|Forum topic by giser3546||posted 06-30-2014 07:32 PM||532 views||0 times favorited||1 reply|
06-30-2014 07:32 PM
I’m entering the final stages of refurbishing a 20” Sunhill planer that was given to me a few weeks ago. In case you’ve missed some of my older posts is’t taken a good bit of work and I’m hoping that I’m seeing the light at the end of the tunnel. I’ve adjusted all the rollers within 0.001”, I’ve changed the gear box oil and inspected all gears and bearings, I’ve purchased a Delta dust collector, and had some mechanical work done on the motor.
Currently I’m a little worried about the motor. When it came to me the keyway on the motor shaft had been partially stripped and the key mangled beyond recognition. After getting quotes from machine shops all nearing the cost of a new motor I found a guy who gave me a high but acceptable price. The work kept getting delayed and took nearly two weeks before it was returned to me fixed but with a slight wobble in the pulley, and as a result I was not charged. The pulley does not move when the shaft is stationary, but when turned a slight wobble is visible that is probably about 1/16” side to side. Pretty sure this was caused by the machine being run with a stripped motor shaft. At least at the time I consoled myself with the fact that the belts going to the motor are quite long and should be able to absorb the movement but now I’m not too sure. Is this something that will cause pulleys to fly apart and belts to rip under the sheer unbalanced weight? Or was I right thinking the belts will help out a little with this issue?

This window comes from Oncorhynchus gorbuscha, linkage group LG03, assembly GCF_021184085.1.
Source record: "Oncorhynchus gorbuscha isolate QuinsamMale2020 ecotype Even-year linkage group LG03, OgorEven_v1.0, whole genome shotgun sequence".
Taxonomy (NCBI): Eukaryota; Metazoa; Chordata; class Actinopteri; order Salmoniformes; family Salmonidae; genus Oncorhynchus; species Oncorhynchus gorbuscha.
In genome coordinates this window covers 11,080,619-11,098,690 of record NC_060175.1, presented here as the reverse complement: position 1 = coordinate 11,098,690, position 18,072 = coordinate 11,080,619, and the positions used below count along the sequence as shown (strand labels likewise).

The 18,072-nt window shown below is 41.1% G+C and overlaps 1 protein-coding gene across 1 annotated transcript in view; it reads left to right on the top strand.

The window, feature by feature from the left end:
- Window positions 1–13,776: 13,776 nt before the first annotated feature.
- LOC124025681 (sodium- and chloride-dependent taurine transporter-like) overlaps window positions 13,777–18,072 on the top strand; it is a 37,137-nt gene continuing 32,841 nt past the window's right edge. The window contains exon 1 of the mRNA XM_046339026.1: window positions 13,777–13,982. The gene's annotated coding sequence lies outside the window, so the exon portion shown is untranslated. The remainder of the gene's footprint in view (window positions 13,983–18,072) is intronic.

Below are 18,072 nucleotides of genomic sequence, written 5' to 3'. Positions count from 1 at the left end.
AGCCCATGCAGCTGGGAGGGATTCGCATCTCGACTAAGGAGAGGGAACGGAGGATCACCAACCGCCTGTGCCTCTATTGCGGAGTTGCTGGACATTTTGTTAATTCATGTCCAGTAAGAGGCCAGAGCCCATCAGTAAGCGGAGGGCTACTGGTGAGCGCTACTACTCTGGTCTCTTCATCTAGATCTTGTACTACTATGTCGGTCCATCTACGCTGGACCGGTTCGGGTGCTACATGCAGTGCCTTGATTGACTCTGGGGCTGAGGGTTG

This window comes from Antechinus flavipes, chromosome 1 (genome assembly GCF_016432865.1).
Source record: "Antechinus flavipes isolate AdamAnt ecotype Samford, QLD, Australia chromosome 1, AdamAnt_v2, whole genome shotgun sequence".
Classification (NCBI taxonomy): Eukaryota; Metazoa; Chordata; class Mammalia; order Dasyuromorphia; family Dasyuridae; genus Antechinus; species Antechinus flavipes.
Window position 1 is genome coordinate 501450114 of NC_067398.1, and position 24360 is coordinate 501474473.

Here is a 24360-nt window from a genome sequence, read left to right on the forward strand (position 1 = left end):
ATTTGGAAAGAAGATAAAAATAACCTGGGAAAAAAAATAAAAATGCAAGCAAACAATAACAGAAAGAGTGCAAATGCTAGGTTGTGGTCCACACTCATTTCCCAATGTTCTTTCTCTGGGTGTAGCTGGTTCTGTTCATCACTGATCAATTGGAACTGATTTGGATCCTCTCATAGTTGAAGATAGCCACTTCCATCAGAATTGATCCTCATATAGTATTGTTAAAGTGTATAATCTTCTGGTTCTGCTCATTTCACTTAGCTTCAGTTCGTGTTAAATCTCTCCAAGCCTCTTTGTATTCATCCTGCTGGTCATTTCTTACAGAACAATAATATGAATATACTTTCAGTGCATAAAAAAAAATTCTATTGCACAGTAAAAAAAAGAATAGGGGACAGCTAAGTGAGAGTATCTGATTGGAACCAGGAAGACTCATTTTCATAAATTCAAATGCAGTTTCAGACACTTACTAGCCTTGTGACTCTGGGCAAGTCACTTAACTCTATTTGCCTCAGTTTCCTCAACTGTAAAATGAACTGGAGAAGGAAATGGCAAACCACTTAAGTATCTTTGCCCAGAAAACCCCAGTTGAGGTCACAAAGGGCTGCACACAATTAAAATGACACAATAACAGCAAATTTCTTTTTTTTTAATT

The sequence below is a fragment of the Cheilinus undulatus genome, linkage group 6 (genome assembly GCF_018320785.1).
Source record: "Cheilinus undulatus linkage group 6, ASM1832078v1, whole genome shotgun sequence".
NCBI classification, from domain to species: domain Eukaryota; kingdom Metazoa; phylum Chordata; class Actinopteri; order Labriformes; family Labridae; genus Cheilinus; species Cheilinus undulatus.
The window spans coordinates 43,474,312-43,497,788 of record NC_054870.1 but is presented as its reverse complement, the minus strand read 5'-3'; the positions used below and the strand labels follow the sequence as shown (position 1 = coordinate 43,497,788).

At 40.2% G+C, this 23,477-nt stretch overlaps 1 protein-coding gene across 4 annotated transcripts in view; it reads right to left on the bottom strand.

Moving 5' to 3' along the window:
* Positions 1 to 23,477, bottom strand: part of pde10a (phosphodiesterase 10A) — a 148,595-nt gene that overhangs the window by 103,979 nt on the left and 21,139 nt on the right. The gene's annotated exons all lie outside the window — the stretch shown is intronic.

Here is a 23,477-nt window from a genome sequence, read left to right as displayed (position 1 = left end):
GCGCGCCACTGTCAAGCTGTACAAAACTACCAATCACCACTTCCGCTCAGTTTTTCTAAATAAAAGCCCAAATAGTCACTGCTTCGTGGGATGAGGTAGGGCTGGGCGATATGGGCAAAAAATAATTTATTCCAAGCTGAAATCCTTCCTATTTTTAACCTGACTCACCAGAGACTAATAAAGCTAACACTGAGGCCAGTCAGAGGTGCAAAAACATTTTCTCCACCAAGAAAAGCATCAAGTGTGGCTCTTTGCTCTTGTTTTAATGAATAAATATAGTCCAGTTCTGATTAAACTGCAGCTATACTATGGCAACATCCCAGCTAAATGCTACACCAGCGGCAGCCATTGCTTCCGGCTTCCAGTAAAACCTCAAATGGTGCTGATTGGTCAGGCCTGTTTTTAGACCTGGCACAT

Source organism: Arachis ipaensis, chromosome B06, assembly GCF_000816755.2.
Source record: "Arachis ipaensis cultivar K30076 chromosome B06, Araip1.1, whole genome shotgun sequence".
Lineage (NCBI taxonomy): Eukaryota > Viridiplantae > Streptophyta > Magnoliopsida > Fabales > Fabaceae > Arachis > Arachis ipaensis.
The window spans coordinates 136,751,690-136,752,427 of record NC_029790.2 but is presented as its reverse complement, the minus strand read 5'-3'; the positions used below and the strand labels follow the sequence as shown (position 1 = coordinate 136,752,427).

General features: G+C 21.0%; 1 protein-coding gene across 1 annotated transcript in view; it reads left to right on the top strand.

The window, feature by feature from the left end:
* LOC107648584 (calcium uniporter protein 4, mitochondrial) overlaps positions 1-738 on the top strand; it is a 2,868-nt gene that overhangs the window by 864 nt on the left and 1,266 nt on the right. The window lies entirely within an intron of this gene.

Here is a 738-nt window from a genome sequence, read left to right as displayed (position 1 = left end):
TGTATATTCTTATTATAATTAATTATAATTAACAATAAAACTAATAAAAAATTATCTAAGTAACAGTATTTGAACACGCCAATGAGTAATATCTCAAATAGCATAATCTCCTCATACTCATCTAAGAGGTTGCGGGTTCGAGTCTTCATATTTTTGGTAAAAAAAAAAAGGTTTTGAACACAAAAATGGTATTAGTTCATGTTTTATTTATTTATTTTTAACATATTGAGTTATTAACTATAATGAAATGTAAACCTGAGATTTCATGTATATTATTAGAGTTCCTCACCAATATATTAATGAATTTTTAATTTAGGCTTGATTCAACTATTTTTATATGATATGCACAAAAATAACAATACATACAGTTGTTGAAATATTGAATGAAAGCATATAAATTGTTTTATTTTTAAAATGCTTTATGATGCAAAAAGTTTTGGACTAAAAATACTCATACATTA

2nd of all my concentration now goes to the stuck kickback teeth. All of the kickback teeth do not move freely as they should. This problem has been difficult to diagnose since the kickback teeth are covered by the chip breaker. While I’ve found plenty of information on adjusting the height of the chip breaker I can’t find anything on removing it to get a look at what is causing my kickback teeth issue. If I can’t get a better look I’ll be hitting it with some gun scrubber which will evaporate cleanly and breakup any pitch. I have also considered using some dry Teflon based lubricant since oils are not recommended due to their dust collecting habits.
Lastly I have to move onto my blades. My planing experience is entirely comprised of hand tools. Usually I will remove the blade and try to shave hair off the back of my hand, failing that I try to push it across my thumbnail hoping it resists movement, failing both of those I don’t use it until its sharpened again. Should my 20” planer blades be kept to the same standard? How can I tell if any of the blades (I was given 17 blades in different degrees of dullness) are sharp enough even for a test run?
I apologize for the long post but I am ready to start building and want to get this done but at the same time I want to make sure this machine will last.
-- "If you wait for it to rain, It will"